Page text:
writing new media

Wysocki -> “Opening New Media to Writing”

  1. The need, in writing about new media in general, for the material thinking of people who teach writing
    1. New media needs to be informed by what writing teachers know; new media needs to be opened to writing
  2. A need to focus on the specific materiality of texts we give each other
    1. Digitality invites us to consider the “potentialities” of material choices for digital texts and for any other text we make. (Sheridan et al.)
    2. Digital technologies give us a perspective that printing-press technologies have not.
  3. A need to define “new media texts” in terms of their materialities
    1. We should call mew ,media texts “those that have been made by composers who are aware of the range of materialities of texts and who then highlight the materiality
    2. New media texts should alert designers and readers see how any text doesn’t function independently of how it is made and in what contexts
    3. Do not have to be digital
  4. A need for production of new media texts in writing classrooms
    1. Composition of the page and the screen is a material craft
    2. Producing new media texts while attending to the relationship between maker/thing/user/context (Stolley, Prins, Gauintlett)
  5. A need for strategies of generous reading
    1. Strategies that help us look beyond the naturalized rules and guidelines associated with print
    2. Approaching texts with the idea that choices were made, not mistakes

Selfe -> “Students Who Teach Us”

Noting that teachers are more interest in new media texts, that there is access to new media texts, and that students are paying attention to new media texts, Selfe argues that new media should be used in classrooms to teach new literacies.

She offers a series of lessons about literacy:

  1. New forms of literacy have life spans. In different social context, they emerge, accumulate, and sometimes compete.
    1. Sometimes, print literacies (the university’s) and the student’s own digital literacies compete for attention within the students – hindering students’ ability to work within multiple literacies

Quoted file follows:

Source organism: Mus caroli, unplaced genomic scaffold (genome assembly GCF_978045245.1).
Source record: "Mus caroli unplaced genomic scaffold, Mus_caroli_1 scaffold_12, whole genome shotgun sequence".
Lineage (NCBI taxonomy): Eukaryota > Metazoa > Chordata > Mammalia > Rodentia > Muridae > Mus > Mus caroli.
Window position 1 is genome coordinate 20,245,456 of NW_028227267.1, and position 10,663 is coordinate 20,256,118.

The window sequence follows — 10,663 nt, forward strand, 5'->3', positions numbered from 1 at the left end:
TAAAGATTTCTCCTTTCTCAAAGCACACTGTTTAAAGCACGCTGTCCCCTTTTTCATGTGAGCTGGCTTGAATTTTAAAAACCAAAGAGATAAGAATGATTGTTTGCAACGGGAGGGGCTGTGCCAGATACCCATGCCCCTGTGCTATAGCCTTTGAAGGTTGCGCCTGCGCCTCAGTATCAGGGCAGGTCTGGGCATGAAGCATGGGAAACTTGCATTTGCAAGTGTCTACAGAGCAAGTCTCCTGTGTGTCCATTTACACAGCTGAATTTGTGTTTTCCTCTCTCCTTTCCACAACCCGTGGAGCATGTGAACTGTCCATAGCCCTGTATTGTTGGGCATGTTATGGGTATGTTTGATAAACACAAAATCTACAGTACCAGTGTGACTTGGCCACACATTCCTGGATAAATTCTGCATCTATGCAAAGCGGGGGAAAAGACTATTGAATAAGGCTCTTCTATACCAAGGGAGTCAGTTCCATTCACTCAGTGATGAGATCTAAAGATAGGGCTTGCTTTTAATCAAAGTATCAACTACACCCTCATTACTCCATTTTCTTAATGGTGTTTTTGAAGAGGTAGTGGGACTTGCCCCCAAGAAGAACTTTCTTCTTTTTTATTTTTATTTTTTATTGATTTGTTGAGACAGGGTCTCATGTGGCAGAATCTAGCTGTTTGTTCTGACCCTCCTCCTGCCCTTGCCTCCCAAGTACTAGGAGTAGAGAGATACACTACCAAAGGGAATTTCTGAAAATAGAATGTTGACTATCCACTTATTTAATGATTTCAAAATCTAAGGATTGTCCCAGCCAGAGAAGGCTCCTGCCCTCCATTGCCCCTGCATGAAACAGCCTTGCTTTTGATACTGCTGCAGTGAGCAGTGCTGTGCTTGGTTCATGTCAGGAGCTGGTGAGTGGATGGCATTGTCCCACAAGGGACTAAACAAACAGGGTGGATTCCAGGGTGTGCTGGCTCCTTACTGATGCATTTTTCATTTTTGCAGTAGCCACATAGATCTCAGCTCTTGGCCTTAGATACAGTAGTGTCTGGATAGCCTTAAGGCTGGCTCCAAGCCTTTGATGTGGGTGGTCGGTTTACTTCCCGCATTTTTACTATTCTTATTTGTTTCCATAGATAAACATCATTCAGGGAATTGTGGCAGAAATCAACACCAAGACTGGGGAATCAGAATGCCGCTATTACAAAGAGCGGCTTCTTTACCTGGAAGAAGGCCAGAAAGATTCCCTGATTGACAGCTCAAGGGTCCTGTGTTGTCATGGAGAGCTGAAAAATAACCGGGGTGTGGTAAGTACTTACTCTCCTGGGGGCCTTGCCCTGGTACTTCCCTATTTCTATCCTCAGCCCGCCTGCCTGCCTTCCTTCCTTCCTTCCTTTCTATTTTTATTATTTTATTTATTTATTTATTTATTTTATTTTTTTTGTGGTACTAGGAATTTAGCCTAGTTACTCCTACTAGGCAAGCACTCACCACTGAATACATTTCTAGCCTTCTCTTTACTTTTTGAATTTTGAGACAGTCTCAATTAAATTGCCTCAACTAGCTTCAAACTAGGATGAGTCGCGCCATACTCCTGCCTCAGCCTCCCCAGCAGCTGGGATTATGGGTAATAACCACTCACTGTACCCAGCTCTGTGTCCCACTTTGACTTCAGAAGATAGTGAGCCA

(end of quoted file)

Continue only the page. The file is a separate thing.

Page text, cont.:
2. New media literacies play an important role in identity formation, the exercise of power, and the negotiation of social codes
    1. This is typically played out in terms of *relevancy* in the lives of students
  3. Composition instructors need to expand their own understanding of literacy beyond the alphabetic
    1. If we are teaching students to participate in a democracy, we much teach them to design communications using a range of modes (Johnson-Eilola and Selber)

Sirc -> “Box-Logic”

Sirc describes his pedagogy: asking students to re-arrange textual materials – both original and appropriated – in order to have those materials speak to the student’s own voice and concerns, allowing them to come up with something obscure, perhaps, yet promising illumination

Sirc describes this practice – made possible through box logic—as a possible foray into new media composition: one that does not necessarily rely on “articulate coherence” (Alexander and Rhodes), “conventional organization,” and “extensive development”

For Sirc, “arrangement of materials” is one of the more important compositional skills

Like Alexander and Rhodes, Sirc is drawing from the avante garde to consider the ways that composition – even where there is technology present – fails to teach new media

Wysocki -> “The Sticky Embrace of Beauty”

Selfe argues that new media design tends to be presented without “context or comment” suggesting they are neutral and timeless. However, as Wysocki shows looking at an ad for sexual and erotic photographs, design principles are not neutral: they are contextual and they have social consequence. For her, the *neutrality* of a design indicates a persisting form/content divide

Johnson-Eilola -> “The Database and the Essay”

Like Sirc, Johnson-Eilola emphasizes the role of arrangement in new media writing. Like Wolff, Johnson-Eilola is working toward a definition of writing, and not unlike Wolff, Johnson-Eilola’s exploration is located in a database created through intertextual references and not necessarily from a “single, monolithic, textual object”

Moving forward, he considers a few textual forms:

  • Blogs:  A site for interaction with complex rhetorical systems and multiple authors, blogs are a space representative of a new kind of economic and symbol-analytic work (Datacloud) where original and found material are not differentiated.
  • Web search engines:  Part of a larger constellation of database-driven texts, search engines offer a site for the role of organization in new media writing, providing a “unique textual space” driven by “automatic, contingent rhetorics”
  • Nonlinear media editing:  Finally, Johnson-Eilola looks toward the applications like Protools as a site for composing where “experimentation, arrangement, filtering, movement, rehearsal, and reversal” are practiced

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